REVIEWS -- Prince of Persia -- PC
Aims for casual fans and will most likely satisfy them
by Sebastian Stefanov
Fun factor: Fun
Worth to: Rent
Ubisoft seems very confident of what interested players in the first series, because they put all their chips on a handful of elements in an attempt to attract a core fan base
One had to wonder what logic Ubisoft used to justify a remake of Prince of Persia so early into the last trilogy’s run. I personally didn’t understand the need to revamp a working formula. After having played the 2008 version it all became clear: it’s not the franchise they revamped, it’s the fan base. In the last few years I noticed Ubisoft’s flagship title had a strong casual gamer following -- women in particular. Many of my female friends included at least one of the last three Princes in their library (usually the first one), along with games like Myst and The Sims. The latter are hugely successful franchises so it was only natural that Ubisoft decided to further tap into the female market, probably one of the most loyal in the industry.
Prince of Persia always had a certain appeal to the fair gender with its ease of play and love theme. The last two titles attempted to give the concept a more action-oriented feel but that strategy generated rather disappointing results. It appears Ubisoft realized where the game’s strength lies and decided to virtually scrap action and puzzle elements in favor of what made the first Prince of Persia a hit: wall-running and bonding. Veteran players will find enough action here to keep them interested but extra steps were taken to incorporate much-neglected female gamer preferences.
And those preferences are?
Prince of Persia 2008 isn’t much of an achievement in terms of gameplay but it lets casual players enjoy the game without too many headaches. The game is very easy to get into and does a wonderful job developing the relationship between both protagonists. It features a healthy does of dialog about dreams, goals, parents, duty, love and sex -- the last one usually approached subtly enough to pass under most male radar screens. The entire game flows freely with the player simply tagging along on a ride designed around Elika, the heroine.
Dialog can be ignored, which in a sense also makes the plot optional considering the story is told through the various conversations between Elika and the “prince”. A bubble appears when one of them has something to say. It’s a great feature considering some will not care about the profuse “bonding” taking place. I personally would advise against ignoring the plot. The ending might seem a little strange (correction: stranger) if you skip all the chitchat.
Why I am letting this thief tag along with me?
Because he is the only playable character. And because he’s got awesome abs, a great sense of humor, is charming, witty, adventurous, independent, confident, caring, cheers me up when I’m down, has a nice butt, cool scars, deep azure eyes, accepts me for who I am, treats me like a lady, has “experience”, is a bad boy… and I can probably change him. That’s the one-dimensional MySpace “who I’d like to meet” ideal male for ya. The only thing missing is information on whether he’s a good dancer.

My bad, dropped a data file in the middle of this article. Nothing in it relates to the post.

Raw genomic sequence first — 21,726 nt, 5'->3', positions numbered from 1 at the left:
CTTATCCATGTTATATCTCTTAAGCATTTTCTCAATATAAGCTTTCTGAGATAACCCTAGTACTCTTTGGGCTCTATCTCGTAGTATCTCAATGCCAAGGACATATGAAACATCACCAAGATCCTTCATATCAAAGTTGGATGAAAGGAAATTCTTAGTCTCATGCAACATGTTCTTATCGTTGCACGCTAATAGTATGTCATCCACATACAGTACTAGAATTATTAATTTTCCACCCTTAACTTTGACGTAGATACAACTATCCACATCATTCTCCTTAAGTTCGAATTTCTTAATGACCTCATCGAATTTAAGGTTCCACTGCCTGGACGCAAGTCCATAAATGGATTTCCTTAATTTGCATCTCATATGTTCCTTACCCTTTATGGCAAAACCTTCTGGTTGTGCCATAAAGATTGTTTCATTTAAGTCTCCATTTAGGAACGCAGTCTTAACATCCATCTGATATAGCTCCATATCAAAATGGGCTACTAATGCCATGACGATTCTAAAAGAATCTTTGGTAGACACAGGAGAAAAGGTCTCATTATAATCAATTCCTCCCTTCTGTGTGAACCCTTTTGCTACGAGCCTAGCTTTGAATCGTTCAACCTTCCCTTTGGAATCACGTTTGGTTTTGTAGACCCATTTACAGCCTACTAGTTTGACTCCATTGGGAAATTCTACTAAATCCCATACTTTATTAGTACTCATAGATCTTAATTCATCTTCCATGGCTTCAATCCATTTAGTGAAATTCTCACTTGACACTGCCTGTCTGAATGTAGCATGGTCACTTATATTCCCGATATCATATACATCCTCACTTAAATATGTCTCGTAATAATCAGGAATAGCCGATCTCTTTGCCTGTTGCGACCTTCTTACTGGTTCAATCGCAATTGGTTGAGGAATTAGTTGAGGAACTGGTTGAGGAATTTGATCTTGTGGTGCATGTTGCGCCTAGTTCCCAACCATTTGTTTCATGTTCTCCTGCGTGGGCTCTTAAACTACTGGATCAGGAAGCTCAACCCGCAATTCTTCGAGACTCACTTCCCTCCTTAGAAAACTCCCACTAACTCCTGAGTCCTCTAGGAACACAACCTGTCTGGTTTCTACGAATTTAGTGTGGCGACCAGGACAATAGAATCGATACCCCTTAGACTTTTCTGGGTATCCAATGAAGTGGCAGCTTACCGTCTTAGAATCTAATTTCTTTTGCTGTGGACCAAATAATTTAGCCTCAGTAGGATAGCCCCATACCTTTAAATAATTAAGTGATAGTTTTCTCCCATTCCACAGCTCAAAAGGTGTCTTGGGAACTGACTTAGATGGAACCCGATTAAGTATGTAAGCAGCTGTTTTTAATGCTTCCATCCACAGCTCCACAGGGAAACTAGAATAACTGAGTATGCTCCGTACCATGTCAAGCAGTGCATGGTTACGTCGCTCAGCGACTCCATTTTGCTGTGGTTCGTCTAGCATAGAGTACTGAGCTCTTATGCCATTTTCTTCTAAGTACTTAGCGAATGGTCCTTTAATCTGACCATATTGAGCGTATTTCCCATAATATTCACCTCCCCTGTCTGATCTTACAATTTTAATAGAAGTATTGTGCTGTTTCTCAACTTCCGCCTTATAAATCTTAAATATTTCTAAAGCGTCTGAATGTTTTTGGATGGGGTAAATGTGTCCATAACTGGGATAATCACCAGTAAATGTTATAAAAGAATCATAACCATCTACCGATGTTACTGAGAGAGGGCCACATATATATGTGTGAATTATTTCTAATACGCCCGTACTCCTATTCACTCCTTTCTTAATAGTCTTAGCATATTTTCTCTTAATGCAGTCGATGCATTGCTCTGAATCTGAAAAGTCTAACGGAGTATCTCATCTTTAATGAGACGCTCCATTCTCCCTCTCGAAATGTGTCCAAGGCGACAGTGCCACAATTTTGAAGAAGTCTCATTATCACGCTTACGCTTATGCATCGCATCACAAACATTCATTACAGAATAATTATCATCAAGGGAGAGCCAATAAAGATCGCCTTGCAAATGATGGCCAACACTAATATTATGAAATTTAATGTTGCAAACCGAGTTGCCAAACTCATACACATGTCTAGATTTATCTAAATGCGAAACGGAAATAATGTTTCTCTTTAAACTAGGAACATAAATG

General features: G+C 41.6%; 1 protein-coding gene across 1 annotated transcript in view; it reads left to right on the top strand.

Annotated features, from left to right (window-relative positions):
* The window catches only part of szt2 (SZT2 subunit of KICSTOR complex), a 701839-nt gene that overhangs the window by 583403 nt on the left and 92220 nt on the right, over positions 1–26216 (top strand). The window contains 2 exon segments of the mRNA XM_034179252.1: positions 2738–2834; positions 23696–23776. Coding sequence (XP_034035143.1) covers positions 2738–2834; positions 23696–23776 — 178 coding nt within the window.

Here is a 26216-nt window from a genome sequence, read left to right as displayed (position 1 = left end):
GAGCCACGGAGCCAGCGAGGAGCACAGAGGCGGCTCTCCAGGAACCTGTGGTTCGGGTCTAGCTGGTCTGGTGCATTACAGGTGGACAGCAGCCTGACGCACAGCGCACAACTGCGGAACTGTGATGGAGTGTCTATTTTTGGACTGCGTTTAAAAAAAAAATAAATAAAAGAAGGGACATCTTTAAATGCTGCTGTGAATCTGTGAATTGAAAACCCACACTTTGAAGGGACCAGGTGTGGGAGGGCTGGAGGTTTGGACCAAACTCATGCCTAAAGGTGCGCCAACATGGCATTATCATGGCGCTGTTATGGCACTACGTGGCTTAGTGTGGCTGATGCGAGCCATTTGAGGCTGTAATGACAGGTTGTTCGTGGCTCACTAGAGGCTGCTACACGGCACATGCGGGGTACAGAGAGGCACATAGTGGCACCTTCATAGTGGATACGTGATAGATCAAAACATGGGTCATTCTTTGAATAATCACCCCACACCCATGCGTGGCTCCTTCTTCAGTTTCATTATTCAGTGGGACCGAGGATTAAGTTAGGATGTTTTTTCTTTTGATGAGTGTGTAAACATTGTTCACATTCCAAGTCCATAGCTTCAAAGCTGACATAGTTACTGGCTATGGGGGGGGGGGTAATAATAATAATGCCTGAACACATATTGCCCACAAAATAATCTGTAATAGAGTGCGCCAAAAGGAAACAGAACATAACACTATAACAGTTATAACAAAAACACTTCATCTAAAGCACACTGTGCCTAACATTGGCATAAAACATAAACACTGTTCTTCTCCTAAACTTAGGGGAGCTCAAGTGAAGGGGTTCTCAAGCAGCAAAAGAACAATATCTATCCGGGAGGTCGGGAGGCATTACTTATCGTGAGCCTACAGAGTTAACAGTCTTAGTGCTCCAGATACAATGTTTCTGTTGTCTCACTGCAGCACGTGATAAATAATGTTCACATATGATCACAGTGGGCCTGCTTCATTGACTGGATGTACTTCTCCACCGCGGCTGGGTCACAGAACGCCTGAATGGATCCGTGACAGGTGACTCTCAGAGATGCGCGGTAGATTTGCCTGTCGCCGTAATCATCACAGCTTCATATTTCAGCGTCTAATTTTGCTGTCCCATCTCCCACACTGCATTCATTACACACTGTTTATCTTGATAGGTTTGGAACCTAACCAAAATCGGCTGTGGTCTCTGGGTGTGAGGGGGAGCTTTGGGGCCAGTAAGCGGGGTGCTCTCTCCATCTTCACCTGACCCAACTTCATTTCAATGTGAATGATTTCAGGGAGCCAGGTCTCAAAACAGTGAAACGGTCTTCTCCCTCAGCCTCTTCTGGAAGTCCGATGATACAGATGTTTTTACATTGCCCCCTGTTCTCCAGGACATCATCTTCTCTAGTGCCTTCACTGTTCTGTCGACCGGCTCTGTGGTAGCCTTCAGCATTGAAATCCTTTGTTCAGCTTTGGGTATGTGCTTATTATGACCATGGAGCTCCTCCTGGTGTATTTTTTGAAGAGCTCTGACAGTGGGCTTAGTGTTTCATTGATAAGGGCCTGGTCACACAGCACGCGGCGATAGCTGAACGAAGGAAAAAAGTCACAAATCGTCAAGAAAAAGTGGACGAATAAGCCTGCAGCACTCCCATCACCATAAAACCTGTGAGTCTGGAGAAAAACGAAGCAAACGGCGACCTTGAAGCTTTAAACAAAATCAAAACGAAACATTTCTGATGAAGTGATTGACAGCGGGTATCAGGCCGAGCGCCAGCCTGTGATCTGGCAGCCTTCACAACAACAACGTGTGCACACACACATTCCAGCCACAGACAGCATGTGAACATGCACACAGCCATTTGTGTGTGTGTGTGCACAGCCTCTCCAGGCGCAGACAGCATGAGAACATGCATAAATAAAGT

The female protagonist, Elika, on the other hand, is far more fleshed out. On the surface she is a goodie-two-shoes princess whose dad unleashed the god of corruption, Ahriman, from his prison. She is also endowed with special powers that include teleportation and various “light” abilities. On the inside, though, she is the personification of most girls wanting to make an imprint in today’s crazy world of constraints. Together with her companion they attempt to lock Ahriman back into his prison by purging the land of corruption. The land itself is the prison but it has weakened. Now his minions are running amok, infecting the rustic countryside with black goo while the threat of their boss escaping looms over our heroes (literally). The threat is only implied because action is laidback and open-ended.
Why Elika lets the thief tag along with her (and do all the action) is a valid question since she doesn’t need to climb walls and jump from pole to pole to get the job done. She can teleport, fly and is the only one who can purge the land of corruption. Her love interest is merely there to let us experience the game through human eyes. Players control the male character while Elika supports him in various ways. The “prince” can’t die. As soon as our man slips Elika teleports to the rescue -- it’s her answer to the old time rewind feature. The hero (when will this guy get a name?) can’t even die during the scant one-on-one boss battles. In short, anybody can finish this game.
Is there anything to climb besides walls and pillars?
No. But there are vertical and horizontal poles, and surfaces our male hero can slide on. Four different types of “plates” are also spread out in the levels giving players access to specific locations. The concept is good but creativity seems to have run dry at Ubisoft because three of the four plates simply make you fly. The fourth one lets players run on vertical surfaces, which is cool, but changing one of the “fly” plates to something else would have reduced repetition, which the game has plenty of.
The ability to use each plate is unlocked when enough “light seeds” are found. The corrupted land is divided into zones, each one containing “fertile ground” (shiny target) that purifies the surroundings when stepped on. Players must first traverse the perilous, corrupted levels to reach the fertile “targets” then redo each level to find light seeds. Levels can be completed in no particular order, which might explain why the entire game is uniformly easy. A few obstacles are added further into the plot but in general gameplay is rather simplistic until the very end.